In a market, some trades will end up producing some “waste.” As in all other areas of life, when individuals look back at their decisions in the market, they often find that they have made some mistakes. One important question is – what incentive do they have to try to avoid such mistakes in the future?

In a free market, if I make a bad trade (I have buyer’s remorse after the fact), I bear the costs of this “bad” decision. I have given up something else I could have done rather than make the trade; the cost is borne by myself. The “loss” I incur has a function here: it incentivizes me to avoid making such bad trades in the future. I incorporate my losses into my future decision making.

The same holds true in production. In a market economy, we don’t know beforehand what the economy will produce. If we did, allowing producers to compete with each other would be pointless. Through the interaction of (a) sellers producing what they believe consumers will want and (b) consumers determining what they value in the market, the state of the economy is continuously reproduced through time.

Given the inherent uncertainty of our world, producers will often be mistaken in their evaluation of what consumers’ wants and needs will be. The result of such mistakes is leftover product on which they must take a loss. If the firm does not incorporate such losses into future decision making, it may continue to make losses, eventually reaching an untenable financial situation.

In other words, if producers are forced to bear the costs of their own mistaken choices, such losses have a purpose in a market economy. They tell the firm that what it is producing is not of sufficient value to undergo the costs of its production. Thus, “waste” from mistaken production decisions is part of a critical feedback loop in market economies. If producers were protected from bearing the costs of such waste, we would expect more of it to occur.

In making this point, I am reminded of a scene from the TV show The Office. Michael Scott, upon being abandoned in downtown Scranton, PA without his wallet, stops by a hotdog stand to bargain for something to eat. The manager of the stand will not allow Scott to buy now, pay later or to offer his watch for a hot dog in lieu of cash. Exasperated, Scott asks “What do you do with the hot dogs you don’t sell at the end of the day?” To which the Manager replies, “We throw them away.” Scott retorts, “why don’t you just throw one of them away right now, in my mouth?” Eventually, Scott leaves the stand empty-handed.

A viewer can sympathize with his plea. If some of the hot dogs are going to be thrown away, why not just give one to Scott now? Throwing away hot dogs at the end of the day is wasteful. However, as discussed before, the hot dog maker must bear the cost of any hot dogs he throws away at the end of the day. Therefore, he doesn’t give a hotdog to Scott because he hopes that there are no hotdogs leftover at the end of the day. If there are, it means that he has made an incorrect guess as to how many people in downtown Scranton would want to buy hotdogs that day (at the prices he was willing to sell them at). If he had made a better guess, he could have lowered his costs by preparing only the number of hotdogs that were demanded. The point is that the hotdog maker has an incentive to avoid losses – to avoid wasting hotdogs at the end of the day. Like other producers, he will not always be successful in doing so because he is a fallible human agent making decisions in a world of uncertainty. Nonetheless, the market economy has a built-in enforcement mechanism – losses – that help to minimize the amount of waste that occurs.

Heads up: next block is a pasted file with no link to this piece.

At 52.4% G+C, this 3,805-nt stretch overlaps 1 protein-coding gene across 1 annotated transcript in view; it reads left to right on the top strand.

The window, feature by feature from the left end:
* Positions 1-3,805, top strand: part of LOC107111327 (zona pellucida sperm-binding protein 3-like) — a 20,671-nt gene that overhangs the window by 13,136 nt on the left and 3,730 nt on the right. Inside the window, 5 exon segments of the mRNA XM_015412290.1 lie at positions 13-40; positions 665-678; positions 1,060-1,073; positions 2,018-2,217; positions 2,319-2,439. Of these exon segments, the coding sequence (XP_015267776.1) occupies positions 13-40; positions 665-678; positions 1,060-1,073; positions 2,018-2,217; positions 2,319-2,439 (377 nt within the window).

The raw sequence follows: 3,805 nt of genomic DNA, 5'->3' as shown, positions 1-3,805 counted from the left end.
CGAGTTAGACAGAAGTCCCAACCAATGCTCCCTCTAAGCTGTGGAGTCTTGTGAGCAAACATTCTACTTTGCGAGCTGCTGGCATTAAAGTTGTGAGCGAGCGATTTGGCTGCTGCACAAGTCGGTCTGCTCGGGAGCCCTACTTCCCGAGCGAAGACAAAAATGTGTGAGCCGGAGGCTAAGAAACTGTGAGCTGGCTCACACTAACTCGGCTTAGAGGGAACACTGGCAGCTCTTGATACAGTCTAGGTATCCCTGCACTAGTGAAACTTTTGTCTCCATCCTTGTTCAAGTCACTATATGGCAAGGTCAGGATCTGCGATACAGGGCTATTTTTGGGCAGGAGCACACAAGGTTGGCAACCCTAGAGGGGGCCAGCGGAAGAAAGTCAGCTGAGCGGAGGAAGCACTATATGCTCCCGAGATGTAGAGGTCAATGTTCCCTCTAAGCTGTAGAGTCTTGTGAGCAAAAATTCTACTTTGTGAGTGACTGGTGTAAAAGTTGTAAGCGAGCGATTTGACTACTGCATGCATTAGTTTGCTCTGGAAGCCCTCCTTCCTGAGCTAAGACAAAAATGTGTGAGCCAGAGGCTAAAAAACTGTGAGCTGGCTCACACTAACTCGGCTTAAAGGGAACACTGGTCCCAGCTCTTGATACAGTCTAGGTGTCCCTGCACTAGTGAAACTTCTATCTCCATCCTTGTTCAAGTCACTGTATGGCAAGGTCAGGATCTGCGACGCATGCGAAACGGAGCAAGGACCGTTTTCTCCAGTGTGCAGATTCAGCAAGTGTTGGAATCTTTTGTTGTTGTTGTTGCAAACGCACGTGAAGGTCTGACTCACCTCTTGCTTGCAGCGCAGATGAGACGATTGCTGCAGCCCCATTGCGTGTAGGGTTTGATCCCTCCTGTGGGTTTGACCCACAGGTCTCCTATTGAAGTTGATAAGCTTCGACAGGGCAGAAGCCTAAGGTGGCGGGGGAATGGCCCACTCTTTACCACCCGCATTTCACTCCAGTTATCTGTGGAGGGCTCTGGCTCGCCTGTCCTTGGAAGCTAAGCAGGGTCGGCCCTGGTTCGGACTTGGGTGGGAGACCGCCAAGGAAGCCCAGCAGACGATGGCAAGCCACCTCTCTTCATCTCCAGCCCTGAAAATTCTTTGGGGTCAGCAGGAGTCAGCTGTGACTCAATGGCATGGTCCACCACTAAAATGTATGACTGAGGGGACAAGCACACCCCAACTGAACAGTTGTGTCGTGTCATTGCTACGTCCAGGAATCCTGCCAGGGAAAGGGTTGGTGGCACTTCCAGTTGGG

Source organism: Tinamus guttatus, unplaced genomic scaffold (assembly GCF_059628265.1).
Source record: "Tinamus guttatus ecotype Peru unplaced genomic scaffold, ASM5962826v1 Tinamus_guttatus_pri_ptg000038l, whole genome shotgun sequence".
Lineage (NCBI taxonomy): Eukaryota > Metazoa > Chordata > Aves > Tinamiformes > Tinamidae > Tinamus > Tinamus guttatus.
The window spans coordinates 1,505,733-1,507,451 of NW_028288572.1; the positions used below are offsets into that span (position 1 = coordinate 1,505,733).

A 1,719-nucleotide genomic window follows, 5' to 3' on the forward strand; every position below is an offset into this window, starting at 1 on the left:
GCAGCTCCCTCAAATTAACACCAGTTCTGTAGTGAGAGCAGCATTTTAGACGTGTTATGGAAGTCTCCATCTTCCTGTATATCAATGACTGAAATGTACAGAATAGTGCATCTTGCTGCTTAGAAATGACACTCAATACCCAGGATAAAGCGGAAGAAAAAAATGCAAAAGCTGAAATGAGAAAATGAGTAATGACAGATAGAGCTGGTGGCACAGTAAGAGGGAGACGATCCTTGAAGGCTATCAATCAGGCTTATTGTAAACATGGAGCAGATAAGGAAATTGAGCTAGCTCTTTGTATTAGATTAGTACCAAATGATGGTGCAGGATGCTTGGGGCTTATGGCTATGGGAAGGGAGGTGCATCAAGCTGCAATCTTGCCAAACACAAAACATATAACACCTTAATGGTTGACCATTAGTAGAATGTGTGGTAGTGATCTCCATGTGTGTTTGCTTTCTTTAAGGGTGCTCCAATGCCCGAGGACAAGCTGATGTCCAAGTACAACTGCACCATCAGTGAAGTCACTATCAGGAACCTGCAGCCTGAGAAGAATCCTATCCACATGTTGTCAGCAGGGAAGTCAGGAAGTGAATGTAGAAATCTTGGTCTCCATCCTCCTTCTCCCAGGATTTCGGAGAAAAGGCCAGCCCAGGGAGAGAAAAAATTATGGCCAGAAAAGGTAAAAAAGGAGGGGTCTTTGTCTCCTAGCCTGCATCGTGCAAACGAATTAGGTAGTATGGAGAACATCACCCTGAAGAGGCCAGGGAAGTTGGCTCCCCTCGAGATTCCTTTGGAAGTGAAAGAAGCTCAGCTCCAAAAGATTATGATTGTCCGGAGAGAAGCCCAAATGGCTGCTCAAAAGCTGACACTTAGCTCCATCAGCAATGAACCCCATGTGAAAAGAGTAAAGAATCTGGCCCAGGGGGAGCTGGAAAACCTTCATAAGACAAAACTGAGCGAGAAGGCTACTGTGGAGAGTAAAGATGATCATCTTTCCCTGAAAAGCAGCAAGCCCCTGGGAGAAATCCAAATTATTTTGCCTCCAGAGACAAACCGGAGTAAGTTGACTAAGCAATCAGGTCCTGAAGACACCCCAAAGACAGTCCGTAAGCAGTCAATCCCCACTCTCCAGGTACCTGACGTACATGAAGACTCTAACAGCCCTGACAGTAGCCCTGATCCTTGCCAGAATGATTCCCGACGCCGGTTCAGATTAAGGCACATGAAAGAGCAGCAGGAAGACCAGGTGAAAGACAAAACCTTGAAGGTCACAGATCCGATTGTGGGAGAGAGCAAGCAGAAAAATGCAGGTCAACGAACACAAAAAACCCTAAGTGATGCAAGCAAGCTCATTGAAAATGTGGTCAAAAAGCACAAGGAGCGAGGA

Another note is that when the hotdog maker does have waste at the end of the day, it is also a waste to society because he competed resources away from other, potentially more efficient, uses. Crucially though, he bears the cost personally as well in the form of costs he could have saved/profits he could have made. Without the punishment inflicted by that loss, there would be no incentive to stop wasting resources, which would continue to hurt society, but not the hotdog maker himself.

There will always be some waste in production, as the market is a reflection of the imperfect human decision makers that create it and the uncertainty of the world in which we live. We should keep this in mind when reading reports about the waste generated by capitalism. When waste occurs, we should be on guard for any way that firms are being protected from the losses that wasteful decisions are generating. If losses are socialized, we can expect a lot more of them. Unsocialized losses present opportunities for entrepreneurs who can use resources more efficiently. We should also look out for any rules or regulations – like confusing labeling requirements (mostly at the state-level in the U.S.) – that might unnecessarily increase food waste by sending distorted signals to consumers.


Giorgio Castiglia is the Program Manager for the Project on Competition at the Mercatus Center, and a PhD student in economics at George Mason University.